Gyumri Massacre Suspect To Stand Trial In Armenia

People clash with police during a mass protest outside the Russian Consulate General in Gyumri on January 15, 2015 (Source: EPA)
People clash with police during a mass protest outside the Russian Consulate General in Gyumri on January 15, 2015 (Source: EPA)

People clash with police during a mass protest outside the Russian Consulate General in Gyumri on January 15, 2015 (Source: EPA)

YEREVAN (RFE/RL)—A Russian soldier accused of murdering the seven members of the Avetisyan family in Gyumri in January will be tried by an Armenian court, state prosecutors in Yerevan officially confirmed on Tuesday.

Armenia’s Office of the Prosecutor-General elaborated on President Serzh Sarkisian’s announcement late last week that Russia has agreed to transfer the high-profile criminal case to Armenian jurisdiction.

The law-enforcement agency said it will be done after a “settlement of procedural issues.”

“We cannot speak of concrete time frames at the moment,” it said in a statement. “What is clear, however, is that Armenian law enforcers will investigate the murder case while Armenian courts will administer justice.”

Valery Permyakov, the Russian serviceman accused of the murders, has been kept under arrest at the Gyumri headquarters of the 102nd Russian Military Base in Armenia since being arrested on January 12 shortly after a local couple, their daughter, son, daughter-in-law and 2-year-old granddaughter were found dead in their home. The seventh member of the Avetisyan family, a 6-month-old baby boy, died of his stab injuries a week later.

Permyakov admitted murdering them during separate interrogations by Russian and Armenian law enforcement officials. His motives remain unclear.

Russian authorities made it clear immediately after the discovery of the massacre that Permyakov would not be extradited to Armenia. The decision caused outrage among many Armenians fearing a Russian cover-up of the gruesome crime. Thousands demonstrated in Gyumri on January 14-15 to demand Permyakov’s handover to Armenian officials. Some clashed with riot police outside the Russian consulate in Gyumri.

The unprecedented protests forced Armenia’s Prosecutor-General Gevorg Kostanian to formally ask his Russian counterpart Yuri Chayka to ensure that the high-profile case is placed under Armenian jurisdiction. But even after Kostanian’s request Russian officials insisted that the detained soldier would be tried by a Russian military court.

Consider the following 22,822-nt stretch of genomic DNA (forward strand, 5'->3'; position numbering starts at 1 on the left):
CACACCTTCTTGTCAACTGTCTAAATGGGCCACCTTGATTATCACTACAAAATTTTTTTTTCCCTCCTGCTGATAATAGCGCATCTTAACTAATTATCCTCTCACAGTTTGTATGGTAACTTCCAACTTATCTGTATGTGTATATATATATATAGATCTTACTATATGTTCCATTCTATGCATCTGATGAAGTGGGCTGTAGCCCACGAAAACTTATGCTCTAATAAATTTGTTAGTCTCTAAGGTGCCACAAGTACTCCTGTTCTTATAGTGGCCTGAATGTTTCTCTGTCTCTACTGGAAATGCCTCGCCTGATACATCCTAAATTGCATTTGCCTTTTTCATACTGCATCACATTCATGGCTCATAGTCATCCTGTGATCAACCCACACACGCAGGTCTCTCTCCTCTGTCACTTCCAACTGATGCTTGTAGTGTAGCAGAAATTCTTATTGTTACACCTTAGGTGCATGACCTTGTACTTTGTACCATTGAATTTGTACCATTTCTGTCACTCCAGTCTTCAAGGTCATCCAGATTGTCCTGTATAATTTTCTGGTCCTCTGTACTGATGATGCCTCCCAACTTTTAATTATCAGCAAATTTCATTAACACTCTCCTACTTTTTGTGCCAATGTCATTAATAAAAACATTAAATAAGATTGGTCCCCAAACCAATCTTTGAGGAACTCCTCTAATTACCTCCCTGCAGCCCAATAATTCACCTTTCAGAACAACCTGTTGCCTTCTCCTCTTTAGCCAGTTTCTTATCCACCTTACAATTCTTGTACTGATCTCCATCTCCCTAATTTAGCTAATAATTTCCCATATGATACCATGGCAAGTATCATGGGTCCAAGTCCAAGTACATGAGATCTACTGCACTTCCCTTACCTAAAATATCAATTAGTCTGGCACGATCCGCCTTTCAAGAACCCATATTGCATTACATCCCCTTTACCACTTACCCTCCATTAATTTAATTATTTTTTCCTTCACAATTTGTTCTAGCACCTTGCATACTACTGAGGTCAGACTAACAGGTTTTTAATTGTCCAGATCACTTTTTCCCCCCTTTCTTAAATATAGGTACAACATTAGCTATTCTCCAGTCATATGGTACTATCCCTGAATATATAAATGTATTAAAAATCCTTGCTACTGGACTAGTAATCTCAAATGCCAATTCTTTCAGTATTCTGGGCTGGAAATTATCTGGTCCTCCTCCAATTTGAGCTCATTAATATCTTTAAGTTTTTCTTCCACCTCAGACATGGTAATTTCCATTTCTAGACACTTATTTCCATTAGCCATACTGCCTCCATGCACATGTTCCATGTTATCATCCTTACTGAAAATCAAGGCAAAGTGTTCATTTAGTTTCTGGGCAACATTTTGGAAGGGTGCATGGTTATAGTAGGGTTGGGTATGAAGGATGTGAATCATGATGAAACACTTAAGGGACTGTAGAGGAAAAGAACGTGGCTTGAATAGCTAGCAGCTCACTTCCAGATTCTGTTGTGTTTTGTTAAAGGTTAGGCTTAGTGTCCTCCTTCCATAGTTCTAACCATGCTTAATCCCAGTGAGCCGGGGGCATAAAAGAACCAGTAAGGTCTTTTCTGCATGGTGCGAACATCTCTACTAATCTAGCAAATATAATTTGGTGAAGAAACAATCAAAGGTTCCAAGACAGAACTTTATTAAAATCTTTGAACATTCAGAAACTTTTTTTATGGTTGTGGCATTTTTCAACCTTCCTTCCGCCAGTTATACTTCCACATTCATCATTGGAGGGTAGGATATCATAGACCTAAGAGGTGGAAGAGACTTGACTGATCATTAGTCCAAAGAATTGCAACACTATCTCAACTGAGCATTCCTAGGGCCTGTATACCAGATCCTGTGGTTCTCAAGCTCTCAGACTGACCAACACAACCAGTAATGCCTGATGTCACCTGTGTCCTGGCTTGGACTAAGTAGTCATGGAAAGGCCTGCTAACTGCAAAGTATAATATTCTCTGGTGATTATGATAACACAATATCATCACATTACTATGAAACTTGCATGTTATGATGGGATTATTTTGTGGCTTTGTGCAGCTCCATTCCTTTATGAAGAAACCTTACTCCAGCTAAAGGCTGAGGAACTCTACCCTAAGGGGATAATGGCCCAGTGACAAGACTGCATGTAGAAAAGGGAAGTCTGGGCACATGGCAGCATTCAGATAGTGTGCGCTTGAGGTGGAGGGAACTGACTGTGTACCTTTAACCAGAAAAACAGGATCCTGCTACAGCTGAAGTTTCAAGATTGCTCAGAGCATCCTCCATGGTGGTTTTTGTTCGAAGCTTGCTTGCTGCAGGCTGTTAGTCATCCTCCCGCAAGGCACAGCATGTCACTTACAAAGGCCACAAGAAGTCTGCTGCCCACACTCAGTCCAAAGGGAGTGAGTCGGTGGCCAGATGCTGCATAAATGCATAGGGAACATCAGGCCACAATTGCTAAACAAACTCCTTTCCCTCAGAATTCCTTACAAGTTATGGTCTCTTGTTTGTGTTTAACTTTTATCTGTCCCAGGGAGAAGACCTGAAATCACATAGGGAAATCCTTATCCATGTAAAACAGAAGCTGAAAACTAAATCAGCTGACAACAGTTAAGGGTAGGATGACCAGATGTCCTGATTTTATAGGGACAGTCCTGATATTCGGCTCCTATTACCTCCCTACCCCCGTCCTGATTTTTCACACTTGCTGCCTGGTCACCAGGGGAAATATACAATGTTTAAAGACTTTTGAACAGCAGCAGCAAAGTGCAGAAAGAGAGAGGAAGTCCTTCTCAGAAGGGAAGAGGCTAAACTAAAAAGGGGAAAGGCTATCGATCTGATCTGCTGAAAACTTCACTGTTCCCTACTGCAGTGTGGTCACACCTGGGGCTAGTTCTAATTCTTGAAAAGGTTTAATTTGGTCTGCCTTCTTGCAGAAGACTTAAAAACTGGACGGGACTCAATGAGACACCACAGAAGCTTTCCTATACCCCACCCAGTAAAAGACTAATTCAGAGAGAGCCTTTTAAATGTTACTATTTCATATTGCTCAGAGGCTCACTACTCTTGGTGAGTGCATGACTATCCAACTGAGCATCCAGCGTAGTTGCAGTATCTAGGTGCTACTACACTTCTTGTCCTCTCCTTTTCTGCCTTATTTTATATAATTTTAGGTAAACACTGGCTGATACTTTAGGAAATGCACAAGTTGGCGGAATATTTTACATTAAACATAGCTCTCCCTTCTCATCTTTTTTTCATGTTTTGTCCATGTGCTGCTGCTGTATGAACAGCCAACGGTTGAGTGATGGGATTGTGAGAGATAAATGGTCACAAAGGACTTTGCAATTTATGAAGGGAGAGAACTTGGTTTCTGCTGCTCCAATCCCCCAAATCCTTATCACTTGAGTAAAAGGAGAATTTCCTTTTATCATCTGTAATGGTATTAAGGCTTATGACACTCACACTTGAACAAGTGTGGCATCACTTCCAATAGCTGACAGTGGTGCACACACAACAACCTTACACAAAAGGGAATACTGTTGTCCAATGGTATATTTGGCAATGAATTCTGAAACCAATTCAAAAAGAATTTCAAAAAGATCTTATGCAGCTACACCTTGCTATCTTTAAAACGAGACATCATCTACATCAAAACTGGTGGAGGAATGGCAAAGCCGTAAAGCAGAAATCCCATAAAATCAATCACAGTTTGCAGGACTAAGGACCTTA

According to the Armenian prosecutors’ statement, the reversal of Russia’s decision was the result of “lengthy negotiations” held by Russian and Armenian officials. It said the two sides ultimately agreed that they should be guided not only by their respective national legislations but also by international law.

Russia’s constitution prohibits the extradition to other states of Russian nationals wanted for various crimes. Still, a Russian-Armenian treaty signed in 1997 envisages the handover to Armenian authorities of Russian soldiers charged with crimes committed outside Russian military installations in Armenia.

Armenian observers link Permyakov’s impending extradition with continuing street protests in Yerevan against electricity price hikes initiated by Armenia’s Russian-owned power distribution network. They say Moscow is now keen to woo Armenians in order to prevent the protests from growing into the kind of a Western-backed popular revolt that deposed Ukraine’s pro-Russian President Viktor Yanukovych last year.


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  1. Mkhitar Yepremyan said:

    Yes, good for Russia, you did the right thing. This murderer must be trialed by an Armenian court and punished as much as the law permits.
    All super powers must respect the Armenian government ( the true leaders ) and the Armenian people in order to be respected.

  2. Avetis said:

    This is the result of WORKING WITH our Russian partners instead of doing the work of Western imperialists by spreading Russophobia in Armenia.